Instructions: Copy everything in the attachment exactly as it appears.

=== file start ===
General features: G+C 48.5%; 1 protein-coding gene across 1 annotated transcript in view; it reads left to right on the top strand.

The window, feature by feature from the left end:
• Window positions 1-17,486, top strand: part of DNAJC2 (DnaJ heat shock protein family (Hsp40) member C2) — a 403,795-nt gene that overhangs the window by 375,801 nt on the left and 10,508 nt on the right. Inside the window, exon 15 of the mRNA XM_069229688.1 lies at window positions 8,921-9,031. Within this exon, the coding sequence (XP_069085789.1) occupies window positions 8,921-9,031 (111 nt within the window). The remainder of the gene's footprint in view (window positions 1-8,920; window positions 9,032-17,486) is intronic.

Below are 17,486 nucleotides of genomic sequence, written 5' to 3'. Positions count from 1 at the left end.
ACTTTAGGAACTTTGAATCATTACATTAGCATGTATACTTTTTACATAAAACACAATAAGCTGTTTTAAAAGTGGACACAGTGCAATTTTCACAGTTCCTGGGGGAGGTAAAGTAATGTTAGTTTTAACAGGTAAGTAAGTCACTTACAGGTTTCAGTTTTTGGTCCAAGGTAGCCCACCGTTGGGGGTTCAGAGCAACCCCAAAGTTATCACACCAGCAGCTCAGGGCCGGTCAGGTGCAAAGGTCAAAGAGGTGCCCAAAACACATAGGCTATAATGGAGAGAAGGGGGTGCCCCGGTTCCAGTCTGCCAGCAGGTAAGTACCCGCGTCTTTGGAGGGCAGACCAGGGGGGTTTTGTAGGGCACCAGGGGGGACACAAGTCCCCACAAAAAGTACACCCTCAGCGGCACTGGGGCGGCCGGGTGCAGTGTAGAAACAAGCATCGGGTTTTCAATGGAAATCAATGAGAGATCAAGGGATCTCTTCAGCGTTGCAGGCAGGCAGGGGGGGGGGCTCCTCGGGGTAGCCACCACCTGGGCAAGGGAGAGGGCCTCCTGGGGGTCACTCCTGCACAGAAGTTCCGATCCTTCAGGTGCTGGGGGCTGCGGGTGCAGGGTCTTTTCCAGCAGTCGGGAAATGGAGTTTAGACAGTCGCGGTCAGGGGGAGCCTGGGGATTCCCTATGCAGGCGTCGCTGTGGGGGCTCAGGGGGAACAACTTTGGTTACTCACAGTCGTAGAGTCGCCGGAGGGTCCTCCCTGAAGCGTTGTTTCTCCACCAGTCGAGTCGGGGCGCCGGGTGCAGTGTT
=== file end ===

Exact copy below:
General features: G+C 48.5%; 1 protein-coding gene across 1 annotated transcript in view; it reads left to right on the top strand.

The window, feature by feature from the left end:
• Window positions 1-17,486, top strand: part of DNAJC2 (DnaJ heat shock protein family (Hsp40) member C2) — a 403,795-nt gene that overhangs the window by 375,801 nt on the left and 10,508 nt on the right. Inside the window, exon 15 of the mRNA XM_069229688.1 lies at window positions 8,921-9,031. Within this exon, the coding sequence (XP_069085789.1) occupies window positions 8,921-9,031 (111 nt within the window). The remainder of the gene's footprint in view (window positions 1-8,920; window positions 9,032-17,486) is intronic.

Below are 17,486 nucleotides of genomic sequence, written 5' to 3'. Positions count from 1 at the left end.
ACTTTAGGAACTTTGAATCATTACATTAGCATGTATACTTTTTACATAAAACACAATAAGCTGTTTTAAAAGTGGACACAGTGCAATTTTCACAGTTCCTGGGGGAGGTAAAGTAATGTTAGTTTTAACAGGTAAGTAAGTCACTTACAGGTTTCAGTTTTTGGTCCAAGGTAGCCCACCGTTGGGGGTTCAGAGCAACCCCAAAGTTATCACACCAGCAGCTCAGGGCCGGTCAGGTGCAAAGGTCAAAGAGGTGCCCAAAACACATAGGCTATAATGGAGAGAAGGGGGTGCCCCGGTTCCAGTCTGCCAGCAGGTAAGTACCCGCGTCTTTGGAGGGCAGACCAGGGGGGTTTTGTAGGGCACCAGGGGGGACACAAGTCCCCACAAAAAGTACACCCTCAGCGGCACTGGGGCGGCCGGGTGCAGTGTAGAAACAAGCATCGGGTTTTCAATGGAAATCAATGAGAGATCAAGGGATCTCTTCAGCGTTGCAGGCAGGCAGGGGGGGGGGCTCCTCGGGGTAGCCACCACCTGGGCAAGGGAGAGGGCCTCCTGGGGGTCACTCCTGCACAGAAGTTCCGATCCTTCAGGTGCTGGGGGCTGCGGGTGCAGGGTCTTTTCCAGCAGTCGGGAAATGGAGTTTAGACAGTCGCGGTCAGGGGGAGCCTGGGGATTCCCTATGCAGGCGTCGCTGTGGGGGCTCAGGGGGAACAACTTTGGTTACTCACAGTCGTAGAGTCGCCGGAGGGTCCTCCCTGAAGCGTTGTTTCTCCACCAGTCGAGTCGGGGCGCCGGGTGCAGTGTT